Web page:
CLASS: Active Class Patrol Boat
BUILDER: American Brown Boveri Electric Corp., Camden, NJ
LAUNCHED: 22 March 1927
COMMISSIONED: 7 April 1927
DECOMMISSIONED: 9 November 1954
DISPLACEMENT: 232 tons
BEAM: 23' 6"
DRAFT: 7' 6"
PROPULSION: 1926: 2 x 6-cylinder diesel engines
1938: 2 x GE 268-A 800 BHP diesel engines
Max speed: 13 knots, 1945, 2,500 mile range
Econ. speed: 8.0 knots, 3,500 mile range
COMPLEMENT: 3 officers, 17 men
ARMAMENT: 1927: 1x 3"/27
1941: 1 x 3"/23, 2 x depth charge tracks
1945: 1 x 40mm/80 (single), 2 x 20mm/80 (single), 2 x depth charge tracks, 2 x mousetraps
This class of vessels was one of the most useful and long- lasting in Coast Guard service with 16 cutters still in use in the 1960’s. The last to be decommissioned from active service was the Morris in 1970; the last in actual service was the Cuyahoga, which sank after an accidental collision in 1978. They were designed for trailing the "mother ships" along the outer line of patrol during Prohibition. They were constructed at a cost of $63,173 each. They gained a reputation for durability that was only enhanced by their re-engining in the late 1930’s; their original 6-cylinder diesels were replaced by significantly more powerful 8-cylinder units that used the original engine beds and gave the vessels 3 additional knots. All served in World War II, but two, the Jackson and Bedloe, were lost in a storm in 1944. Ten were refitted as buoy tenders during the war and reverted to patrol work afterward.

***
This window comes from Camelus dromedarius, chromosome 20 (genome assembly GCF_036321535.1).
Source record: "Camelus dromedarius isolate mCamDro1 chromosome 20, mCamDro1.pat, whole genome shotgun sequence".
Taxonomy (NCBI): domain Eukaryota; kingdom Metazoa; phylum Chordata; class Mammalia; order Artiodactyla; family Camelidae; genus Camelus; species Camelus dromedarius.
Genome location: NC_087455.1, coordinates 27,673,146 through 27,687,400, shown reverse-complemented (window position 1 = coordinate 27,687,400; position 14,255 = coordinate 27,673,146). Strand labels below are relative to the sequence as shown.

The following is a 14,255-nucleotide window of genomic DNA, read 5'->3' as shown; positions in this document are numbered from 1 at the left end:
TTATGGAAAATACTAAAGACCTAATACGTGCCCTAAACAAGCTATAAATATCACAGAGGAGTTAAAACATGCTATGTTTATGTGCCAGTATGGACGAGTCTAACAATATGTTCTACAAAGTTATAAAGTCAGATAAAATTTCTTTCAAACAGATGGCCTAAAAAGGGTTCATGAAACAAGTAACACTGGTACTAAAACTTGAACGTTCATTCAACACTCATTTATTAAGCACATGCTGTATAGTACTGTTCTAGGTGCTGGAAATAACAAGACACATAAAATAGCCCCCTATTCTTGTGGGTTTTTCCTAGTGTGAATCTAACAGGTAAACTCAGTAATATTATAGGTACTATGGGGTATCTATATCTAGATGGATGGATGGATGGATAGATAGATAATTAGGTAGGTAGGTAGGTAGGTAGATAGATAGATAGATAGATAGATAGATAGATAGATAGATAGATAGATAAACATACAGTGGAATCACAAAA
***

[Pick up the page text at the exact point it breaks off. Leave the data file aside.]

The Colfax, originally named Montegomery, was first stationed San Pedro, California but was reassigned to San Francisco in April of 1932. Her name was changed to Colfax on 1 April 1933. She was stationed in Charleston, South Carolina by the mid-1930s and was in Chicago by 1940. During World War II she was based out of Philadelphia.
After the war she was based at Cape May, New Jersey. On 21 May 1946 she assisted the P/C Buccaneer. On 26 July 1946 she assisted the M/V G. M. Cohan. She was placed in storage at Cape May in 1948. She remained in storage there until 1951 when she was towed to Curtis Bay, Maryland to be reconditioned. She was then towed back to Cape May where she was recommissioned, serving until she was decommissioned on 9 November 1954. She was sold on 5 January 1956.
Cutter History File. USCG Historian's Office, USCG HQ, Washington, D.C.
Donald Canney. U.S. Coast Guard & Revenue Cutters, 1790-1935. Annapolis, MD: Naval Institute Press, 1995.
Robert Scheina. U.S. Coast Guard Cutters & Craft of World War II. Annapolis, MD: Naval Institute Press, 1982.
Robert Scheina. U.S. Coast Guard Cutters & Craft, 1946 - 1990. Annapolis, MD: Naval Institute Pres, 1990.